Tackling financial crime

Fraud, bribery and corruption

Low-level fraud, for example, online fraud, is a widespread problem for the public. Whilst the losses in each case may be small, they can be devastating for the individuals concerned and add up to hundreds of millions of dollars across the world.

The most important thing we can do is to alert customers to threats such as identity theft and educate them on how to protect their identity. To reach the maximum number of people, we provide online education tools and guidelines available on the web.

Falcon

Credit and debit card fraud is still one of the most common types of financial crime. To combat it, we launched the Fair Isaac Neural Network Fraud Detection System (Falcon), which helps us identify victims of credit card fraud earlier and more effectively. Falcon uses the most advanced technology to examine transactions, cardholder and merchant data to detect a wide range of suspicious bank card activity.

We already have Regional Detection Centres and use the Falcon system in nine countries. Early results for 2008 show significant progress, suggesting we are on track to meet our targets. For example, the ‘false positive’ alert ratio – the number of transactions that the system thinks are fraud compared to those that are actually illegitimate – fell significantly in 2008 after Falcon was introduced. In March 2008, the ratio was 241:1. In May 2008, when Falcon was introduced, the ratio was 135:1 and in July 2008 the rate had dropped to 47:1. Our target is 30:1.

Speaking Up

Speaking Up is our whistle-blowing programme that encourages employees to raise concerns about fraud or other abuses of our Code of Conduct. Employees may not always be comfortable about speaking up locally so we have introduced an anonymous channel to head office.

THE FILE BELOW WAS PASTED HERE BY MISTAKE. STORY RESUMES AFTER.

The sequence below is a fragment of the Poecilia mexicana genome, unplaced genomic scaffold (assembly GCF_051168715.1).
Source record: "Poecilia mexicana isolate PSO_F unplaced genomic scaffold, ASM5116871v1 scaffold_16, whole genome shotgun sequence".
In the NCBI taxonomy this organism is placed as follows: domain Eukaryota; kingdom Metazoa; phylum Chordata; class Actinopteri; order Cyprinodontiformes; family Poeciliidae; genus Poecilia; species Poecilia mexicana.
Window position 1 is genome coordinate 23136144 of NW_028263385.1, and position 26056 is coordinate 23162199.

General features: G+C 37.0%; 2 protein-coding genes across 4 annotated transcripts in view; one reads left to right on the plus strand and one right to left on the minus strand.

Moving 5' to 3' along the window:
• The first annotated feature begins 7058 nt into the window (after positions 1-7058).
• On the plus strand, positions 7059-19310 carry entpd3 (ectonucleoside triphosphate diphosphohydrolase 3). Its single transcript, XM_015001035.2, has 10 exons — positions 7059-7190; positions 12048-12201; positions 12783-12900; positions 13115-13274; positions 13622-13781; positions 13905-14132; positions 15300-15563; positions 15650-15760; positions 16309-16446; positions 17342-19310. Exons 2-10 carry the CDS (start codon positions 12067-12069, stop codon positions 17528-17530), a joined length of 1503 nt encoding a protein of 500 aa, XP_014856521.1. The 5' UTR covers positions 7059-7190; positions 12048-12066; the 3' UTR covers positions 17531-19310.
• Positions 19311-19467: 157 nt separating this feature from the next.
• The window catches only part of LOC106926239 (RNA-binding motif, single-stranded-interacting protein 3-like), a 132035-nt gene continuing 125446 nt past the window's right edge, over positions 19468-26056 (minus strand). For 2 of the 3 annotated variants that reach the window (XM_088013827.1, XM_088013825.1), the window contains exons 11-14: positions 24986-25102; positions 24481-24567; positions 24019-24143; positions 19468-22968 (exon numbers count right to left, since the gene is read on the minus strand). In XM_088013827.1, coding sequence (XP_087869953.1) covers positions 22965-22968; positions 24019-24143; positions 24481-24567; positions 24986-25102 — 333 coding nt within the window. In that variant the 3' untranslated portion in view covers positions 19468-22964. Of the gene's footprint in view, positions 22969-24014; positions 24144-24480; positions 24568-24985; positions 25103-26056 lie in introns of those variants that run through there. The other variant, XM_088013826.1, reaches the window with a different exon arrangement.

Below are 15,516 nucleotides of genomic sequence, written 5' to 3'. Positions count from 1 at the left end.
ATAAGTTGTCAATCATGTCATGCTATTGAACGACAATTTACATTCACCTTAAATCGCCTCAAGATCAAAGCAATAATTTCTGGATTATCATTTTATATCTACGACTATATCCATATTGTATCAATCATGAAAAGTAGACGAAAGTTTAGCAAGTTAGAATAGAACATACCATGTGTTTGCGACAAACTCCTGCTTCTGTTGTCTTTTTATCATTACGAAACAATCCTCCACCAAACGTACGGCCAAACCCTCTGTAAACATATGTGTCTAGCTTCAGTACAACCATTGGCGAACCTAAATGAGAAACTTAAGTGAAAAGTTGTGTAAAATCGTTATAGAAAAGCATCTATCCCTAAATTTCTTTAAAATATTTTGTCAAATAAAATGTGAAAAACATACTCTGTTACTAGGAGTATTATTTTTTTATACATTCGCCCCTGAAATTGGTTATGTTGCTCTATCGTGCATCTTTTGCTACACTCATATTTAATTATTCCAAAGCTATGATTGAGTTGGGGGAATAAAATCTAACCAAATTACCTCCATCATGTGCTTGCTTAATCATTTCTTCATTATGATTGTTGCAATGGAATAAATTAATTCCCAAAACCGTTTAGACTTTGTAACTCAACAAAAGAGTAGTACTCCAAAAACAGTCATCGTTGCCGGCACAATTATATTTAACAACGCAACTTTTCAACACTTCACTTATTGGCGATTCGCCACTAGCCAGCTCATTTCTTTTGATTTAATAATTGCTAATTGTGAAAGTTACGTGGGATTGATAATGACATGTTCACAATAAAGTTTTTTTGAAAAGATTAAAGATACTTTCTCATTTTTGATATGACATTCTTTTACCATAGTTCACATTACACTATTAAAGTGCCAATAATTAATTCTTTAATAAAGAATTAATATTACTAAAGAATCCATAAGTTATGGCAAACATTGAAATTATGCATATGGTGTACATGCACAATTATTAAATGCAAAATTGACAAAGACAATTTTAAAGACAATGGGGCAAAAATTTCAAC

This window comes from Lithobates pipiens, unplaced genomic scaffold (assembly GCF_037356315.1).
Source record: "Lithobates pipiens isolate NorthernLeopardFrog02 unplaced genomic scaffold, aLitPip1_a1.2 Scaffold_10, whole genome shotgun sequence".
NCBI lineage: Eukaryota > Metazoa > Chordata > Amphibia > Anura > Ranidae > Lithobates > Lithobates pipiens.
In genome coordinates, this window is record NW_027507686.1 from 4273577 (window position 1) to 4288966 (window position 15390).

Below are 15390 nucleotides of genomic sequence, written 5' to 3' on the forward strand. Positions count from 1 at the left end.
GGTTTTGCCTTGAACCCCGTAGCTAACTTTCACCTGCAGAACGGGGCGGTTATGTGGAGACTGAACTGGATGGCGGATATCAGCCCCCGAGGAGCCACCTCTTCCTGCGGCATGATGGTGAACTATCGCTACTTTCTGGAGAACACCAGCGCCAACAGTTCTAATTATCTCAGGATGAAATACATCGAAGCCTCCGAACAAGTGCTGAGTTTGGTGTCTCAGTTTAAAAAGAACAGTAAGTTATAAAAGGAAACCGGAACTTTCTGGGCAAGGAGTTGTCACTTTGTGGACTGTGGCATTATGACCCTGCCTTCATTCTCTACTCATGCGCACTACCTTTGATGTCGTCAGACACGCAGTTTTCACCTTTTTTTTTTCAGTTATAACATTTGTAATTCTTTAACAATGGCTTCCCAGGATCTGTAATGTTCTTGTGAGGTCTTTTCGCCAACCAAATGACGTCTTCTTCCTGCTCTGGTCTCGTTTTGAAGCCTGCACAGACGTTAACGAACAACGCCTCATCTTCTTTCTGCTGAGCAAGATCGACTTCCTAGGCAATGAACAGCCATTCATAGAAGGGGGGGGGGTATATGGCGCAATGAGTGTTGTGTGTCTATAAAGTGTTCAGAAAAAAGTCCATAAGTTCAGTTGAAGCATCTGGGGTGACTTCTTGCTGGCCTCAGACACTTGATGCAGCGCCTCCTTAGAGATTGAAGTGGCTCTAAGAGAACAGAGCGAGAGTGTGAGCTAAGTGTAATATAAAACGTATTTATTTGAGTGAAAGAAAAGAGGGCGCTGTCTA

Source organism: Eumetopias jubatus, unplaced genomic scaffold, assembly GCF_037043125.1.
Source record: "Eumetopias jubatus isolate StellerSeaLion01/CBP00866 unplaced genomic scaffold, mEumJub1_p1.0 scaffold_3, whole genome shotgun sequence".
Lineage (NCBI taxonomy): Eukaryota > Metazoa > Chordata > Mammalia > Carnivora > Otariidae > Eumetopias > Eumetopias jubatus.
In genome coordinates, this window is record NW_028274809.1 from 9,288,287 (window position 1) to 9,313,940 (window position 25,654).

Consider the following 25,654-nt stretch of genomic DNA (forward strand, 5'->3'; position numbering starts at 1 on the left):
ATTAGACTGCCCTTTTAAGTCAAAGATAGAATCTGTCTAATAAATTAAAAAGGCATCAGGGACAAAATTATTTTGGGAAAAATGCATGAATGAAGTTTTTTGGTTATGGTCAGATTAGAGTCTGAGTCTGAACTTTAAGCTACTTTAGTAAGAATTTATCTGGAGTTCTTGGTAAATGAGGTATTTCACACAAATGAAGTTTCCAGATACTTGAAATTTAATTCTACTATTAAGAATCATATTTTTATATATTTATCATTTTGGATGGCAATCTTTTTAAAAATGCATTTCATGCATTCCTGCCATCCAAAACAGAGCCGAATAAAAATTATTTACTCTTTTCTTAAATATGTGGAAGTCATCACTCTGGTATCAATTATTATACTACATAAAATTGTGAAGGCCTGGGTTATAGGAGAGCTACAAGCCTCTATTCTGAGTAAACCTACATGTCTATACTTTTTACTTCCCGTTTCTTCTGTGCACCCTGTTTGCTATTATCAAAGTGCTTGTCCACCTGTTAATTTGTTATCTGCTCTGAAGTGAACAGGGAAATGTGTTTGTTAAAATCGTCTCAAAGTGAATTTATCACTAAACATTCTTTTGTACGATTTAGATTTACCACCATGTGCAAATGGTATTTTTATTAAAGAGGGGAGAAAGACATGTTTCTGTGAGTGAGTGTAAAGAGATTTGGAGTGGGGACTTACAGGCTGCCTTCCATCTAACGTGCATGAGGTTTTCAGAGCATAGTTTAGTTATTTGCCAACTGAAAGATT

S.W.A.T.

SWAT game educates customers to protect themselves from financial crime

We launched an online game called S.W.A.T. to educate customers on fraud risk. The game illustrates risks and challenges players to minimise fraud. For example, they sift through various emails to detect fraudulent ones and rank the safety of a series of passwords.

The game is available on the home page of Standard Chartered’s website and has been used by players from across the globe.

Play SWAT here: SWAT

 

Bribery and corruption

Bribery and corruption exist throughout the world and banks may serve as the innocent channel for corrupt earnings. As several of our markets face significant challenges in this area, we need to ensure that we are not involved with any form of bribery or corruption wherever we operate.

For this reason, UK legislation requires banks to identify politically exposed people (PEPs) – those considered to have a higher risk of being involved in corruption – and to apply enhanced due diligence procedures to their accounts. In 2008, we launched an improved screening tool to help identify PEPs. This goes beyond the requirements of legislation because it defines PEPs as widely as possible. We are now using this tool across the Bank and we believe this puts Standard Chartered at the forefront of the industry in tackling corruption in our markets.

A more generic risk, which applies to any company, is that our staff may accept or pay bribes, but our main challenge is to avoid doing business with criminals laundering corrupt funds. Banks are a potential conduit for corruption, unwittingly transmitting illegally obtained funds, so our anti-corruption activity is closely linked to our anti-money laundering practices.

It is essential that staff are fully aware of how to combat bribery and corruption. In 2009, we will adopt a new Group policy on corruption and the issue has already been given more weight in our Code of Conduct, including a bribery and corruption scenario that all new staff must be trained on.

Highlights

  • Launched a refreshed Group Code of Conduct which includes anti-corruption training
  • 12,000staff able to screen new accounts
  • 640 per centincrease in internet fraud incidents investigated